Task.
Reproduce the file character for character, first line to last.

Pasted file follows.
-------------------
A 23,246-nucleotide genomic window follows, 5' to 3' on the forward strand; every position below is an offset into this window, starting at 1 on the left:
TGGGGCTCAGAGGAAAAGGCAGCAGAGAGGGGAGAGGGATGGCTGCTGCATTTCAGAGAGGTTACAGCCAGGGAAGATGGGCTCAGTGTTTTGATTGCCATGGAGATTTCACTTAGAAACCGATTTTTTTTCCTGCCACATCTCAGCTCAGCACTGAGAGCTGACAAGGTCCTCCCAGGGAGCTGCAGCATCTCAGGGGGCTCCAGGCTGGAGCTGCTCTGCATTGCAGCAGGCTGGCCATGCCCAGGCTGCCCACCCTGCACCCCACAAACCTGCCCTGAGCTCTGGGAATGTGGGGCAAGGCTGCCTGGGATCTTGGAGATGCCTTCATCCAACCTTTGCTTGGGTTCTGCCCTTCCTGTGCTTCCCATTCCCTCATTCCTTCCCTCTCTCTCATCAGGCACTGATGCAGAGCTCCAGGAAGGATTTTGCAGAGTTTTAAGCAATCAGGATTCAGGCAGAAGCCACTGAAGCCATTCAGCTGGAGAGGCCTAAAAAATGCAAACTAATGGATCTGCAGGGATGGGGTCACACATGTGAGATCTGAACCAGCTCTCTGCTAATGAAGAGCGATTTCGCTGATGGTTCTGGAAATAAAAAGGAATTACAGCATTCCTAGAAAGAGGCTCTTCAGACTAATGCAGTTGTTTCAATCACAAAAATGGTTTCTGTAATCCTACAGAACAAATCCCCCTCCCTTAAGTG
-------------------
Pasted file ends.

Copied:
A 23,246-nucleotide genomic window follows, 5' to 3' on the forward strand; every position below is an offset into this window, starting at 1 on the left:
TGGGGCTCAGAGGAAAAGGCAGCAGAGAGGGGAGAGGGATGGCTGCTGCATTTCAGAGAGGTTACAGCCAGGGAAGATGGGCTCAGTGTTTTGATTGCCATGGAGATTTCACTTAGAAACCGATTTTTTTTCCTGCCACATCTCAGCTCAGCACTGAGAGCTGACAAGGTCCTCCCAGGGAGCTGCAGCATCTCAGGGGGCTCCAGGCTGGAGCTGCTCTGCATTGCAGCAGGCTGGCCATGCCCAGGCTGCCCACCCTGCACCCCACAAACCTGCCCTGAGCTCTGGGAATGTGGGGCAAGGCTGCCTGGGATCTTGGAGATGCCTTCATCCAACCTTTGCTTGGGTTCTGCCCTTCCTGTGCTTCCCATTCCCTCATTCCTTCCCTCTCTCTCATCAGGCACTGATGCAGAGCTCCAGGAAGGATTTTGCAGAGTTTTAAGCAATCAGGATTCAGGCAGAAGCCACTGAAGCCATTCAGCTGGAGAGGCCTAAAAAATGCAAACTAATGGATCTGCAGGGATGGGGTCACACATGTGAGATCTGAACCAGCTCTCTGCTAATGAAGAGCGATTTCGCTGATGGTTCTGGAAATAAAAAGGAATTACAGCATTCCTAGAAAGAGGCTCTTCAGACTAATGCAGTTGTTTCAATCACAAAAATGGTTTCTGTAATCCTACAGAACAAATCCCCCTCCCTTAAGTG